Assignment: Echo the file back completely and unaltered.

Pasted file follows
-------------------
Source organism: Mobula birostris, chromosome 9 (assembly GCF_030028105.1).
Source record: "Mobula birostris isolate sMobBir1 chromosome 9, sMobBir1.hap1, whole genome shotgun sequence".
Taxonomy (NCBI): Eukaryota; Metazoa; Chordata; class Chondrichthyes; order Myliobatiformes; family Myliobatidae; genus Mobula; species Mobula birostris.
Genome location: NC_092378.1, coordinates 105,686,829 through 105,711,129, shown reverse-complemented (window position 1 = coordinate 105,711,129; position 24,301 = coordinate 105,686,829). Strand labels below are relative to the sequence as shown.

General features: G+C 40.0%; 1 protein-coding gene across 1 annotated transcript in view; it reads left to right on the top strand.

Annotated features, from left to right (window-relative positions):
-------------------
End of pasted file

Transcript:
Source organism: Mobula birostris, chromosome 9 (assembly GCF_030028105.1).
Source record: "Mobula birostris isolate sMobBir1 chromosome 9, sMobBir1.hap1, whole genome shotgun sequence".
Taxonomy (NCBI): Eukaryota; Metazoa; Chordata; class Chondrichthyes; order Myliobatiformes; family Myliobatidae; genus Mobula; species Mobula birostris.
Genome location: NC_092378.1, coordinates 105,686,829 through 105,711,129, shown reverse-complemented (window position 1 = coordinate 105,711,129; position 24,301 = coordinate 105,686,829). Strand labels below are relative to the sequence as shown.

General features: G+C 40.0%; 1 protein-coding gene across 1 annotated transcript in view; it reads left to right on the top strand.

Annotated features, from left to right (window-relative positions):